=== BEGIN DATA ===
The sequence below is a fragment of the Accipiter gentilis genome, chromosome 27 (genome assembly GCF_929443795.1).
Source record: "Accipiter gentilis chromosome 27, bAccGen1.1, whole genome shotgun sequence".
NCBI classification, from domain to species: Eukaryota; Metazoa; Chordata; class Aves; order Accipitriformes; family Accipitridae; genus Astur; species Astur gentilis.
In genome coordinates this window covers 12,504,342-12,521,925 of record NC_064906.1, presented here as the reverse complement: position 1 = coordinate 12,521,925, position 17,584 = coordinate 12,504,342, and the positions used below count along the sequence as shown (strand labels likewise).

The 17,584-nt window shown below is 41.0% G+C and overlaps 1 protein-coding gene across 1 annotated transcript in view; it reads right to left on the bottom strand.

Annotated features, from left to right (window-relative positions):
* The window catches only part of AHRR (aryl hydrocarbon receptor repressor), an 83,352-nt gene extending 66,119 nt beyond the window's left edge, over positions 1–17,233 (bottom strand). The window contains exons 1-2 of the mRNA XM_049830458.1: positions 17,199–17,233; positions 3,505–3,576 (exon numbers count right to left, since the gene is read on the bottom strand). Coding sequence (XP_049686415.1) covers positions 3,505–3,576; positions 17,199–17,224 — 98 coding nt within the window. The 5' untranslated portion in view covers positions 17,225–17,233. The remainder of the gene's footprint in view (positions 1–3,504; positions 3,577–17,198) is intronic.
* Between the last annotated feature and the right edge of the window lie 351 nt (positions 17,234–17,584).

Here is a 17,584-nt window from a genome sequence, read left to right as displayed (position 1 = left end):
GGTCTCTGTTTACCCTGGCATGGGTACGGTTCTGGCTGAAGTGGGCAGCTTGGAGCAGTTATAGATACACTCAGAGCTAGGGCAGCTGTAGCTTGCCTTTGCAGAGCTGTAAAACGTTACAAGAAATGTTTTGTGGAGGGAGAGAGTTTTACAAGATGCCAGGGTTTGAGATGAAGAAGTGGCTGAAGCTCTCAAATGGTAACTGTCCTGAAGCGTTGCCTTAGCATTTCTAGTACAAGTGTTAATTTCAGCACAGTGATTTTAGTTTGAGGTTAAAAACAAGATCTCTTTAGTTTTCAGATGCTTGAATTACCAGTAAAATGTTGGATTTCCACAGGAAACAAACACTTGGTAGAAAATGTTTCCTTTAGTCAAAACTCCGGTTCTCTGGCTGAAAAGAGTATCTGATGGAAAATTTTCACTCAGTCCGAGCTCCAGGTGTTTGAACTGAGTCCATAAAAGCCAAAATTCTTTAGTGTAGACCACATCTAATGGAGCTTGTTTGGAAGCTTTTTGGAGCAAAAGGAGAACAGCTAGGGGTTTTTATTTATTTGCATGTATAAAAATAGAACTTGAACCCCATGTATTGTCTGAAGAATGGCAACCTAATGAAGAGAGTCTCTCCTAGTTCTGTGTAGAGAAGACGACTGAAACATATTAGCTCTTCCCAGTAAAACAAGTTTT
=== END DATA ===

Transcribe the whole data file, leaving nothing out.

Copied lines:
The sequence below is a fragment of the Accipiter gentilis genome, chromosome 27 (genome assembly GCF_929443795.1).
Source record: "Accipiter gentilis chromosome 27, bAccGen1.1, whole genome shotgun sequence".
NCBI classification, from domain to species: Eukaryota; Metazoa; Chordata; class Aves; order Accipitriformes; family Accipitridae; genus Astur; species Astur gentilis.
In genome coordinates this window covers 12,504,342-12,521,925 of record NC_064906.1, presented here as the reverse complement: position 1 = coordinate 12,521,925, position 17,584 = coordinate 12,504,342, and the positions used below count along the sequence as shown (strand labels likewise).

The 17,584-nt window shown below is 41.0% G+C and overlaps 1 protein-coding gene across 1 annotated transcript in view; it reads right to left on the bottom strand.

Annotated features, from left to right (window-relative positions):
* The window catches only part of AHRR (aryl hydrocarbon receptor repressor), an 83,352-nt gene extending 66,119 nt beyond the window's left edge, over positions 1–17,233 (bottom strand). The window contains exons 1-2 of the mRNA XM_049830458.1: positions 17,199–17,233; positions 3,505–3,576 (exon numbers count right to left, since the gene is read on the bottom strand). Coding sequence (XP_049686415.1) covers positions 3,505–3,576; positions 17,199–17,224 — 98 coding nt within the window. The 5' untranslated portion in view covers positions 17,225–17,233. The remainder of the gene's footprint in view (positions 1–3,504; positions 3,577–17,198) is intronic.
* Between the last annotated feature and the right edge of the window lie 351 nt (positions 17,234–17,584).

Here is a 17,584-nt window from a genome sequence, read left to right as displayed (position 1 = left end):
GGTCTCTGTTTACCCTGGCATGGGTACGGTTCTGGCTGAAGTGGGCAGCTTGGAGCAGTTATAGATACACTCAGAGCTAGGGCAGCTGTAGCTTGCCTTTGCAGAGCTGTAAAACGTTACAAGAAATGTTTTGTGGAGGGAGAGAGTTTTACAAGATGCCAGGGTTTGAGATGAAGAAGTGGCTGAAGCTCTCAAATGGTAACTGTCCTGAAGCGTTGCCTTAGCATTTCTAGTACAAGTGTTAATTTCAGCACAGTGATTTTAGTTTGAGGTTAAAAACAAGATCTCTTTAGTTTTCAGATGCTTGAATTACCAGTAAAATGTTGGATTTCCACAGGAAACAAACACTTGGTAGAAAATGTTTCCTTTAGTCAAAACTCCGGTTCTCTGGCTGAAAAGAGTATCTGATGGAAAATTTTCACTCAGTCCGAGCTCCAGGTGTTTGAACTGAGTCCATAAAAGCCAAAATTCTTTAGTGTAGACCACATCTAATGGAGCTTGTTTGGAAGCTTTTTGGAGCAAAAGGAGAACAGCTAGGGGTTTTTATTTATTTGCATGTATAAAAATAGAACTTGAACCCCATGTATTGTCTGAAGAATGGCAACCTAATGAAGAGAGTCTCTCCTAGTTCTGTGTAGAGAAGACGACTGAAACATATTAGCTCTTCCCAGTAAAACAAGTTTT